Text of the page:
Autumn is spider time and the Labyrinth Spider (Metepeira arizonica) spins one of the most fascinating webs in the Arachnid world. It’s basically a medium-sized orb web hidden inside a tangle of spider silk that attaches to shrubbery at many points. Inside this tangled mess is an egg sac made of rolled leaves that also serves as a retreat for mom. It’s quite a sight to see numerous webs of other Labyrinth Spiders suspended in coffee berry bushes (they seem to have an affinity for them) forming neighborhoods. They are especially dazzling with dew drops from the overnight fog dandling from the silk.

intricate web of Labyrinth Spider

intricate web of Labyrinth Spider

lichen - a symbiotic relationship between fungus and algae

lichen - a symbiotic relationship between fungus and algae

Lichens are weird but enchanting organisms. The visible part is a fungus and we all know that fungi cannot produce their own food, so they must steal it from something. Mushrooms are the fruiting bodies of fungi called mycorrhizae living underground. They form vast networks that supply tree roots with water and minerals. In exchange they steal sugars from the roots. Lichens team up with algae or cyanobacteria that photosynthesize photons into sugars. A symbiotic relationship forms whereby the fungus supplies a place for the algae to live and the fungus consumes bits of the algae as food. We now know that a third organism must be present for this relationship to form, the wingman is a yeast. This tidbit was just uncovered recently by an amateur lichenologist.

The fall migration is underway with warblers and hawks passing through. I start looking for our birds that overwinter here around the end of September. I heard my last Swainson’s Thrush on September 16 and on October 4, I heard my first Fox Sparrow and Hermit Thrush. We mostly have Sooty Fox Sparrows that are a darker race. The Hermits can skulk in the bushes, but they become more emboldened as winter comes along, so they’re not as secretive as the Swainson’s tends to be. They have a rustier-brown head and back than the Swainson’s Thrush. Six days later, on the 10th, I heard my first Varied Thrush and have heard a few more each day. I’m still waiting on the Kinglets and the Townsend’s and Yellow-rumped Warblers as well as a White-throated Sparrow or two to round out the roster. I had a huge surprise this year with a pair of Western Bluebirds that hung around my hill. I would expect them around Woodside in central San Mateo County where there are nesting boxes, horse farms, horse manure, and lots of flies to eat but not around here.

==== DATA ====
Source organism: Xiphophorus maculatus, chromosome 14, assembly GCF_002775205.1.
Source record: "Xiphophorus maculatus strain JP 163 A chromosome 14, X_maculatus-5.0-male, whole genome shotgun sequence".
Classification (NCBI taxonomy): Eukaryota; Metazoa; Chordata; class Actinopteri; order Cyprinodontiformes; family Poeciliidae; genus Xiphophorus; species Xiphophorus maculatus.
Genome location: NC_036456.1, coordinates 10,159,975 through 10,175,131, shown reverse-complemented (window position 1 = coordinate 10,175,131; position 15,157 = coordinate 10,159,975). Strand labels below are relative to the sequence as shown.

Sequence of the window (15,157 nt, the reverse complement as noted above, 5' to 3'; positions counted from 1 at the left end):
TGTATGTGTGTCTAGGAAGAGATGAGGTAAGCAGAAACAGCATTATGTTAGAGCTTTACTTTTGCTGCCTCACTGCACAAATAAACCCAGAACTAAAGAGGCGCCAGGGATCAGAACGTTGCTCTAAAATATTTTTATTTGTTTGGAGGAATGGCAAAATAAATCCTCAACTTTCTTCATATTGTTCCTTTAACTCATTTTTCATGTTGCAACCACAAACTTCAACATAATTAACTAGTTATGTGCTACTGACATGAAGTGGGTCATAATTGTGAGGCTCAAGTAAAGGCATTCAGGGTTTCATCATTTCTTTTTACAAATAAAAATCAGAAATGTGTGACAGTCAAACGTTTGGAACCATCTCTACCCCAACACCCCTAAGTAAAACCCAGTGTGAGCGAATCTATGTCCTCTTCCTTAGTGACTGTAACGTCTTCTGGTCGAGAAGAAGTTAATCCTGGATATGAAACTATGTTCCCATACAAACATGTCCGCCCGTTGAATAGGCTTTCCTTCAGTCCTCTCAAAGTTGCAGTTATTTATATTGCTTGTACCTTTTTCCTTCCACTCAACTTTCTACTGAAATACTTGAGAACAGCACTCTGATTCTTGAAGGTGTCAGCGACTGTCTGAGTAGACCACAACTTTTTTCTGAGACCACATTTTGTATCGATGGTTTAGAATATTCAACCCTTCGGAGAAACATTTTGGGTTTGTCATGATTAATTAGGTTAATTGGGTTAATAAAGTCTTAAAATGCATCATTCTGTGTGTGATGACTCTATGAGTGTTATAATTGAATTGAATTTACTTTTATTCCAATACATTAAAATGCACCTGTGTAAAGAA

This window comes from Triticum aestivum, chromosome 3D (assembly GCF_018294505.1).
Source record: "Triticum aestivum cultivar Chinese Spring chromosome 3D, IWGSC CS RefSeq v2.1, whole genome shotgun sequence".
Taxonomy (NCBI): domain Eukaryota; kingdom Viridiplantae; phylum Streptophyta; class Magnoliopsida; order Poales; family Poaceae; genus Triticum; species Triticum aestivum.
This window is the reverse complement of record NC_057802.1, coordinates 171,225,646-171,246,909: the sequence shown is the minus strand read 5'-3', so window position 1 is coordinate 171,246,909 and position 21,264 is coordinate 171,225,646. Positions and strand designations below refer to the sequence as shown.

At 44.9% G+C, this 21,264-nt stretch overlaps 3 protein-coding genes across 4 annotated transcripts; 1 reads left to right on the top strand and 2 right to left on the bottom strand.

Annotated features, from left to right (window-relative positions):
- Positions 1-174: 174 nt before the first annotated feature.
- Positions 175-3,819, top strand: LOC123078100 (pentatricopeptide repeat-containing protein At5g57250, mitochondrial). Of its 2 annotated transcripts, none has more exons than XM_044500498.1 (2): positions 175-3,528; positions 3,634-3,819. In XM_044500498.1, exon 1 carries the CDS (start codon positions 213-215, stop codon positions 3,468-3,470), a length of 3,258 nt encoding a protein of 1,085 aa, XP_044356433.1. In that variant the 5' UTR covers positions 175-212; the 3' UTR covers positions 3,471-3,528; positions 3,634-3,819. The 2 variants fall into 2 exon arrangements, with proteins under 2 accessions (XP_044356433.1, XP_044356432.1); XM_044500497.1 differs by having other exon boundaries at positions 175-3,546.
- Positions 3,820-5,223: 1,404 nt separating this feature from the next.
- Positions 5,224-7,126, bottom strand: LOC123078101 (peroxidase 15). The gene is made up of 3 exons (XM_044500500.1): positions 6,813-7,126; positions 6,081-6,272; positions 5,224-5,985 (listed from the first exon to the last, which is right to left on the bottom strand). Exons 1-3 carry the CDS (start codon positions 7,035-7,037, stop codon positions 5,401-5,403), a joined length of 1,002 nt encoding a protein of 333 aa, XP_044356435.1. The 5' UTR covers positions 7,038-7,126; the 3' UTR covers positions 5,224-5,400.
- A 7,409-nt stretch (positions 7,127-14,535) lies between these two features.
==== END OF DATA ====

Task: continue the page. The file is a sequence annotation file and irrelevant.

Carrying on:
And lastly, a pair of coyotes were hunting on the hill behind my house starting around March or April. I noticed that the male had a blue tag in his right ear and a radio collar around his neck. There was a smaller female with him. I contacted Jonathan Young, Wildlife Ecologist at the Presidio and right away he knew about this dog. In Jonathan’s words: “We had a young male we tagged in 2016 who ended up at Coit Tower only to be captured by Animal Care and Control, brought back and released in the Presidio only to return back to Coit Tower. Unfortunately, during ACC’s capturing his collar was damaged and malfunctioned soon after release. He went “off-line” almost a year ago. He was hanging around Coit Tower with another pack, including pups that we believe he did not father. Neighbors in the area were keeping us posted on his presence. He was originally tagged with a right blue and left yellow ear tag. Based on a few pictures that were sent to me from Coit Tower, it looked like he lost his left yellow tag. He has not been seen in the city in at least 6 months and I assumed he was killed by a car and died in some bushes somewhere… there are no other coyote collaring programs in the bay area. This must be him. Perhaps with a mate? Please keep me posted on any observations you make of him.”

Sadly, he was killed on Guadalupe Canyon Parkway on June 20. The female has been hunting on the hill and hangs out around the northern part of Village-in-the-Park near the intersection of South Hill Blvd and my street, Alta Vista Way.

See you on the Mountain...